Unpacking the 'strong powers' insulating lay group charged with abuse

Unpacking the ‘strong powers’ insulating lay group charged with abuse

Unpacking the ‘strong powers’ insulating lay group charged with abuse

Pietro Alfio Capuana, head of a lay Catholic association in Sicily, has been arrested for the alleged sexual abuse of at least six underage girls during a span of 40 years. During this time the lay group created a web of relations with high-ranking politicians and judges, which allowed it to act without any oversight from government or ecclesiastical institutions. In this photo, Capuana surrounded by young women in a retreat with the lay group, circa 1980's. (Credit: Photo provided to Crux.)

The leader of a lay Catholic group in Sicily, arrested for allegedly abusing six underage girls, was able to create a system of connections and relationships with high ranking members of the judiciary and political system, which kept himself and the group immune from government and ecclesiastical oversight.

As the saga of a 5,000-member lay Catholic group in Sicily whose leadership has been arrested and charged with multiple counts of sexual abuse against underage girls continues to unfold, a puzzling question hangs over the story.

That question is: How could a group well known for practices that strayed from Catholic orthodoxy, including unauthorized exorcisms and a lay leader referred to by followers as an “Archangel,” as well as suspect behaviors that repeatedly led reasonable people to voice concerns, escape not only ecclesiastical but civil sanction for the better part of forty years?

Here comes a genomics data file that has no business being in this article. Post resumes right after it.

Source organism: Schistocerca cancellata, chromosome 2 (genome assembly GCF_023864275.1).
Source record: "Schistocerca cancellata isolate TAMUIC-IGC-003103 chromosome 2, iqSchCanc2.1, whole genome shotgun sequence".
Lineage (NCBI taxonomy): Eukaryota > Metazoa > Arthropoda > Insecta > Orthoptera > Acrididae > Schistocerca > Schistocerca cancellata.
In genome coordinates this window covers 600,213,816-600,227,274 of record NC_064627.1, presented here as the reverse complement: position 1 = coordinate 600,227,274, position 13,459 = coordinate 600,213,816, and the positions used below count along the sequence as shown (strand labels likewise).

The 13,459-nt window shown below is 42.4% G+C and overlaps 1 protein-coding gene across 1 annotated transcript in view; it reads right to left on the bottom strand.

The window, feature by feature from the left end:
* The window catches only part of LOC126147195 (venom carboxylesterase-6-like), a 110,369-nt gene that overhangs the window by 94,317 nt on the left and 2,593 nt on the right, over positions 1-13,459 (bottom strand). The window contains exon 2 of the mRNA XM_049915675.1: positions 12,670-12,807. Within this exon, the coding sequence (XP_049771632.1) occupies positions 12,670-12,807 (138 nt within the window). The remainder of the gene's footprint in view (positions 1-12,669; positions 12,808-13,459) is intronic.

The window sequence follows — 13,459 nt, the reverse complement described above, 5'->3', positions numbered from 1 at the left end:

The group is legally registered in Italy as a civil association, and never has been recognized, either by either the Vatican or the local diocese in which it’s located, as an ecclesiastical entity. On the other hand, it uses the word “Catholic” in its name, and, for its entire lifespan until the recent arrests, met in a Catholic parish.

More than a decade ago, a mother of one of the girls allegedly abused by that lay leader, Pietro Alfio Capuana, brought her concerns to the bishop of the Diocese of Acireale, where the group is located. According to a police investigation, she was told by the bishop that he was well aware of the rumors and suspicions, and had been for a long time, but was unable to act because the group was protected by “strong powers.”

Attempting to learn what those “powers” may have been surrounding the “Catholic Culture and Environment Association” (ACCA) sheds light not only on the group itself, but also on the unique confluence of political, judicial and ecclesiastical power in Sicily, along with a network of family ties that often shapes sympathies and allegiances.

In that sense, the story of the ACCA is a reminder that while the Catholic Church ultimately may point to another world, its life often is still heavily conditioned by this one.

An Archangel behind bars

On August 2, Capuana, the self-proclaimed “Archangel,” was arrested by the Italian police for allegedly persuading and coercing underage girls, between the ages of 11 and 16, into performing sexual favors for him. A pre-trial detention order charges that three female accomplices were responsible for convincing young women taking part in the ACCA that the alleged sexual exploitations were “acts of pure love” and “love from above.”